Then he turned back towards the house. I stopped walking. Maya smiled this smooth, soothing smile, slightly cocking her head. Sorry, that’s the way he is, her smile said.

Back home, my parents and Albert, dressed in a suit, his hair reflecting the sunlight through the window, sat at the furthest end of the kitchen table. They spoke low, furtively, like they too had secrets going on.

I might be paranoid.

That night, and every night the last few days, I’ve been sleeping at a friends place. At home, I packed my bag, waited until mom went to the bathroom, and then I dropped by dad’s office, saying I’m going to see a friend. Then I left before he had a chance to object. At this time, Albert and the twins were in the Igloo, and they had been there for probably two hours, not a word or sound.


Contrary to popular belief, completely platonic relationship between people whose respective genders and sexualities happen to align, is possible. I’m staying with a classmate, Amanda, one year older than me, one of those self-made people my parents oh so wish I’d become: someone who pays for their own school, studies independently on their own, pays their own bills, have their own place, go out on the weekends, etc. She’s a bit infuriating, in that regard, but she doesn’t brag, or look down on anyone, for any reason. For her, what is, just is. She’s good with advice.

“What should I do about the sleepwalking situation?” I asked her.

Not all my friends know about my sleepwalking. I choose to only tell the people I truly care about. Victor doesn’t know.

Amanda counted my options:

  1. Get on medication again and hope it helps. To which I said no way, no way, not letting my brain decay into oatmeal… and those worms. I’ve told Amanda about that, too.
  2. Talk to my parents about it and see if they can house Kris somewhere else, which I’m not even going to try, since it will inevitably lead to possibility one: they will force me.
  3. Just go with it, leave the door unlocked, not say a word to Kris, and see what happens. This is possible, but I fear I will leave the room, walk around, and if seen… it would force me to do 2), which would lead to 1).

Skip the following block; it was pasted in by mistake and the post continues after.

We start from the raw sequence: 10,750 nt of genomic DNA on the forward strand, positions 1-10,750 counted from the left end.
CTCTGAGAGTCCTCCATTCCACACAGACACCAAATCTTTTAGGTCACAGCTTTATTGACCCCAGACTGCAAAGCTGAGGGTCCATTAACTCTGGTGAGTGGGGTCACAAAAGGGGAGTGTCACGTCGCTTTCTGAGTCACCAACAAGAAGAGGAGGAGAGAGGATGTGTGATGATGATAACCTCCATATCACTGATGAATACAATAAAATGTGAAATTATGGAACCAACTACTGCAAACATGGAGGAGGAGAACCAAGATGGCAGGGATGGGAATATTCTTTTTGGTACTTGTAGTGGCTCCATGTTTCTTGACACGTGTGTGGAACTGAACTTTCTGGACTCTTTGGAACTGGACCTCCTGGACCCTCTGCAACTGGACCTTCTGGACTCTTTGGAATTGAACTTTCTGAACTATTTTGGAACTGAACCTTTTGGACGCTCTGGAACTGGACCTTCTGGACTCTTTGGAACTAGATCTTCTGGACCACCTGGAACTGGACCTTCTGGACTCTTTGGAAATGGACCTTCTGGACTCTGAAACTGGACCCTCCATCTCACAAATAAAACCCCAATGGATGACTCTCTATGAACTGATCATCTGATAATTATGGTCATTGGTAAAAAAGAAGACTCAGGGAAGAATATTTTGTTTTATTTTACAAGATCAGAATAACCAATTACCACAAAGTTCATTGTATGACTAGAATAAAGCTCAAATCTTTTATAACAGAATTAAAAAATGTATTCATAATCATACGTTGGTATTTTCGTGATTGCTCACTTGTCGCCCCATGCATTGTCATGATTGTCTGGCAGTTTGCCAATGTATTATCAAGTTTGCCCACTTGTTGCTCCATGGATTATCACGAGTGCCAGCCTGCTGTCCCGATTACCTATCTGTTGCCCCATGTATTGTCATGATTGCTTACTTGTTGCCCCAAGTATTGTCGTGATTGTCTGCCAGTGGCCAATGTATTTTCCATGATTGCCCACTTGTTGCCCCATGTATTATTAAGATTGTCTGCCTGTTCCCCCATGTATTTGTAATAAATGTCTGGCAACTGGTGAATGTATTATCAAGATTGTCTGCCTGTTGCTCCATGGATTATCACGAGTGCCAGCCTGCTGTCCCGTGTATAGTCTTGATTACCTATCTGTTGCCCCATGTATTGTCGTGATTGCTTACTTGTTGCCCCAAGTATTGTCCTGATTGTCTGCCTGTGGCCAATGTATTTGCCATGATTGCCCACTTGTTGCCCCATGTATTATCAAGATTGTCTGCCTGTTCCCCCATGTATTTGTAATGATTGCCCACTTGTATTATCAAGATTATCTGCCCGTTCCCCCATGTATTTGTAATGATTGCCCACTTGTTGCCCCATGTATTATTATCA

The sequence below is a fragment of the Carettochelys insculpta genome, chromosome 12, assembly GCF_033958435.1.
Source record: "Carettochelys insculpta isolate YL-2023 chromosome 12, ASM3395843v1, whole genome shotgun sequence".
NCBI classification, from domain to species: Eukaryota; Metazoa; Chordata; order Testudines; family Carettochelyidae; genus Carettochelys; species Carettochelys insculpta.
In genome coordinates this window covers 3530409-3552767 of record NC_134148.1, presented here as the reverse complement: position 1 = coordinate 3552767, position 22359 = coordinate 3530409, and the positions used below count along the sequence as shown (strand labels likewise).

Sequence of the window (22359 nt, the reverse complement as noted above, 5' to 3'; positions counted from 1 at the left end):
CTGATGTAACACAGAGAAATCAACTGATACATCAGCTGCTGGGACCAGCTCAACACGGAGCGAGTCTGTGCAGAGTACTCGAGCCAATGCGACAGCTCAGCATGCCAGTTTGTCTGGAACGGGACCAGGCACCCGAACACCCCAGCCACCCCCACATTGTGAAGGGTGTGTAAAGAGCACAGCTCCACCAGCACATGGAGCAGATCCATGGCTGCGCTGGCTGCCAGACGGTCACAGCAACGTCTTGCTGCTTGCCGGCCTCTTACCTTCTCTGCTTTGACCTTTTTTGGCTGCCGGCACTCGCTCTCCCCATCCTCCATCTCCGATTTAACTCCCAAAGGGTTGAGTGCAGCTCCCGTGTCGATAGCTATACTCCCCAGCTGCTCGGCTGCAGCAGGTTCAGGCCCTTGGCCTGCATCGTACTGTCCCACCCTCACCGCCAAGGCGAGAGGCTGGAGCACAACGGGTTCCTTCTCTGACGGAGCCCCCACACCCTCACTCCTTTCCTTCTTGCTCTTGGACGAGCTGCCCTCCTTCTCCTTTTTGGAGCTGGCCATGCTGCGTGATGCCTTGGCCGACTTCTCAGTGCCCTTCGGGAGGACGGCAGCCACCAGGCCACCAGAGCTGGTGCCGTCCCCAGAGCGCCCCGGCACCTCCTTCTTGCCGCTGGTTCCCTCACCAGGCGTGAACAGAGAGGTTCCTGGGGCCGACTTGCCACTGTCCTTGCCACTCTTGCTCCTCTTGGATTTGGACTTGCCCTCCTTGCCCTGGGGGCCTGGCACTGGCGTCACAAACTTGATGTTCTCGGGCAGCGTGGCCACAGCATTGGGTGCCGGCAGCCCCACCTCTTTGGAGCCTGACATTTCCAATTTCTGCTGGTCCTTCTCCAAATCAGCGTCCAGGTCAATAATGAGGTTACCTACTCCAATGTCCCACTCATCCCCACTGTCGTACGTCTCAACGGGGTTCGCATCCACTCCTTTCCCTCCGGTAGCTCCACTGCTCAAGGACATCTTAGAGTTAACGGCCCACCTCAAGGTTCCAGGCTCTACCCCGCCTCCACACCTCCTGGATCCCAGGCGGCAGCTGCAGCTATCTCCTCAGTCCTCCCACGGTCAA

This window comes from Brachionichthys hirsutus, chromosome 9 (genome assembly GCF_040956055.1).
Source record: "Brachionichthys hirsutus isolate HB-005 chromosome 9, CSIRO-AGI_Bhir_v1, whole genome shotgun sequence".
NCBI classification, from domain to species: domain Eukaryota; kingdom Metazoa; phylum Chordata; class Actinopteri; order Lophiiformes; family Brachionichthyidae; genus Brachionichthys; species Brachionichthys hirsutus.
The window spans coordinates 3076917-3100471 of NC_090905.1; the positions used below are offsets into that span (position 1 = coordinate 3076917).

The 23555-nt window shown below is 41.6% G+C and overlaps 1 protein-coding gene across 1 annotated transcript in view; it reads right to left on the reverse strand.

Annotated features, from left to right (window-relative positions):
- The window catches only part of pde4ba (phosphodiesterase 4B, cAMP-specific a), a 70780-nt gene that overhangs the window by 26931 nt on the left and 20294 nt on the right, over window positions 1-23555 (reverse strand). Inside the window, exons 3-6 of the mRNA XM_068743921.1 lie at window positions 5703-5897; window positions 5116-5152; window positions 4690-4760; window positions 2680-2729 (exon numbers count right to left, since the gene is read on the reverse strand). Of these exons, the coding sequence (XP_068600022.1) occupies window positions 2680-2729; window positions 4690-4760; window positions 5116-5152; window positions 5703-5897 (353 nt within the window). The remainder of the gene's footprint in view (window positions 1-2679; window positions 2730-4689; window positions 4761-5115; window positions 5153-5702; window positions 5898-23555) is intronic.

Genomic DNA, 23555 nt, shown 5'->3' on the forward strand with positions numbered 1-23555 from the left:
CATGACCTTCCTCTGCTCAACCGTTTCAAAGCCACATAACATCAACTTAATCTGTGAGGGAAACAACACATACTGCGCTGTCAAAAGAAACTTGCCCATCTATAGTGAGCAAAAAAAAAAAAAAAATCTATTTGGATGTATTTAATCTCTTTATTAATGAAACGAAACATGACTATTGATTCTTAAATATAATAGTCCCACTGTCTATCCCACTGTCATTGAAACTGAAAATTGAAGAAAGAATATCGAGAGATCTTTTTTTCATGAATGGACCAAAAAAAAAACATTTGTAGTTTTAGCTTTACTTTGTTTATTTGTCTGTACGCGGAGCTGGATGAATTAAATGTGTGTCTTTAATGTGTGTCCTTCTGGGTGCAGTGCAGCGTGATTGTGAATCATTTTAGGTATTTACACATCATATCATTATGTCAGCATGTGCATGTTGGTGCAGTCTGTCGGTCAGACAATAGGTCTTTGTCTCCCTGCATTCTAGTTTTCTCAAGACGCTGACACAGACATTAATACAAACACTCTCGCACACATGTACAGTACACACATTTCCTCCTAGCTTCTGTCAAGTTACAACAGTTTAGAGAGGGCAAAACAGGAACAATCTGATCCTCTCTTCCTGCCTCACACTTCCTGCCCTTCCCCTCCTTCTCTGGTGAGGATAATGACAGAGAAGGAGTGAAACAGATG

4. Lock the door as usual, after Kris falls asleep, and hope I wake up before him, and that he doesn’t notice me walking around the room at night. This is a stupid idea. That I said, and Amanda just smiled, and told me, “It’s an idea.” But it is a stupid idea. Either Kris would wake up for a toilet visit, and find the door locked, which would incline him to wake me up, and force me to talk to him, or, me walking around would wake him up, and either he freaks out and tells my parents, or forces me to tell him what the fuck is going on. I said all this, and Amanda smiled, and said, “That leaves us to 5).
  5. Tell Kris about my sleepwalking. Explain why I like to keep my door locked, and why I like to keep it secret. Trust him, and make sure he understands I’ve decided to trust him with this. People like to be trusted, it makes them feel special. Let him have the screwdriver. Amanda said this.

Option five is the only possible option, it seems. This, or stay at Amanda’s place forever, to which she laughed, and tapped my head in a somehow not condescending way, and then she lay down in her bed, saying, “Sleepy time.”

I’m scared. I can’t sleep. That’s the sixth option, I guess: never go to sleep again. It’s sunday night, and tomorrow it’s school again, and I’ll be forced to return home. And not only that, but explain why I haven’t returned Maries calls, why I’ve been so rude to our new guests, and why I have made my parents look like fools in front of such a respectable person as The Man with the Pig’s Heart.

The Future is Non-Existent – Post 006.

At the moment, I study natural sciences: fundamental physics and chemistry and maths and biology; stuff like formulas for gravitation, how hydrogen and oxygen gas can create water, the PQ-formula enabling you to solve second grade equations, and how photosynthesis transforms carbon dioxide and water into sugar and oxygen gas, etc. And, apparently, large scale artificial photosynthesis is on the way. Soon, we’ll be completely independent of all green bug-attracting plant-life. What an age we live in.

Anyway, this is what my ever-smiling father and my never-smiling mother want me to do. And what do I want? Shut up with your stupid questions.